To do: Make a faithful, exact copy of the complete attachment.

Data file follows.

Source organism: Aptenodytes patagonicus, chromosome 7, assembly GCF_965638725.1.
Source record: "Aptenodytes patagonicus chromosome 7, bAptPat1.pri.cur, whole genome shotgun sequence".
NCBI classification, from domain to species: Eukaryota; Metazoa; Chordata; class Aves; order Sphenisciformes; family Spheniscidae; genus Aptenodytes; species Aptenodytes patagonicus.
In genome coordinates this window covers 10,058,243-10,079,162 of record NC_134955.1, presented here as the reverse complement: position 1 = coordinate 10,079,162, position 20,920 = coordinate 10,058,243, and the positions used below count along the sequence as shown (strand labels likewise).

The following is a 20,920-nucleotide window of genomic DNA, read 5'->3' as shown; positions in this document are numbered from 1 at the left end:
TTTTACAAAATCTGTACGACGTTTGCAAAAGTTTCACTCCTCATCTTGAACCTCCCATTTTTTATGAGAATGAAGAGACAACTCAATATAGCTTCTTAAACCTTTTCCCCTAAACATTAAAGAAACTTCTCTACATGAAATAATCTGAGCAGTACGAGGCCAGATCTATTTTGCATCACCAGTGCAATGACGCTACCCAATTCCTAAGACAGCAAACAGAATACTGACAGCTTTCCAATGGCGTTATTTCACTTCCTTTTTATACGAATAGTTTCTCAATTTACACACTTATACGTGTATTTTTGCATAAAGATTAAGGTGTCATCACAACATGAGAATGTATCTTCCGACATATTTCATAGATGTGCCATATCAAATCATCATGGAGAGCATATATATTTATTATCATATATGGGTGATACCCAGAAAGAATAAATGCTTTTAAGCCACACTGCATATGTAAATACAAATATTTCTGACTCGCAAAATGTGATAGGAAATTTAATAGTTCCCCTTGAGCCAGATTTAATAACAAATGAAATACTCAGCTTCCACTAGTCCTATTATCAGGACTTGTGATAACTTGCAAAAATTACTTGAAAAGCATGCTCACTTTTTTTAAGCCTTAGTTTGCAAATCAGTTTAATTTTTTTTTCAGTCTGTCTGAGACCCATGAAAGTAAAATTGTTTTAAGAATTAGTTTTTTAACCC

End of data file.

Source organism: Aptenodytes patagonicus, chromosome 7, assembly GCF_965638725.1.
Source record: "Aptenodytes patagonicus chromosome 7, bAptPat1.pri.cur, whole genome shotgun sequence".
NCBI classification, from domain to species: Eukaryota; Metazoa; Chordata; class Aves; order Sphenisciformes; family Spheniscidae; genus Aptenodytes; species Aptenodytes patagonicus.
In genome coordinates this window covers 10,058,243-10,079,162 of record NC_134955.1, presented here as the reverse complement: position 1 = coordinate 10,079,162, position 20,920 = coordinate 10,058,243, and the positions used below count along the sequence as shown (strand labels likewise).

The following is a 20,920-nucleotide window of genomic DNA, read 5'->3' as shown; positions in this document are numbered from 1 at the left end:
TTTTACAAAATCTGTACGACGTTTGCAAAAGTTTCACTCCTCATCTTGAACCTCCCATTTTTTATGAGAATGAAGAGACAACTCAATATAGCTTCTTAAACCTTTTCCCCTAAACATTAAAGAAACTTCTCTACATGAAATAATCTGAGCAGTACGAGGCCAGATCTATTTTGCATCACCAGTGCAATGACGCTACCCAATTCCTAAGACAGCAAACAGAATACTGACAGCTTTCCAATGGCGTTATTTCACTTCCTTTTTATACGAATAGTTTCTCAATTTACACACTTATACGTGTATTTTTGCATAAAGATTAAGGTGTCATCACAACATGAGAATGTATCTTCCGACATATTTCATAGATGTGCCATATCAAATCATCATGGAGAGCATATATATTTATTATCATATATGGGTGATACCCAGAAAGAATAAATGCTTTTAAGCCACACTGCATATGTAAATACAAATATTTCTGACTCGCAAAATGTGATAGGAAATTTAATAGTTCCCCTTGAGCCAGATTTAATAACAAATGAAATACTCAGCTTCCACTAGTCCTATTATCAGGACTTGTGATAACTTGCAAAAATTACTTGAAAAGCATGCTCACTTTTTTTAAGCCTTAGTTTGCAAATCAGTTTAATTTTTTTTTCAGTCTGTCTGAGACCCATGAAAGTAAAATTGTTTTAAGAATTAGTTTTTTAACCC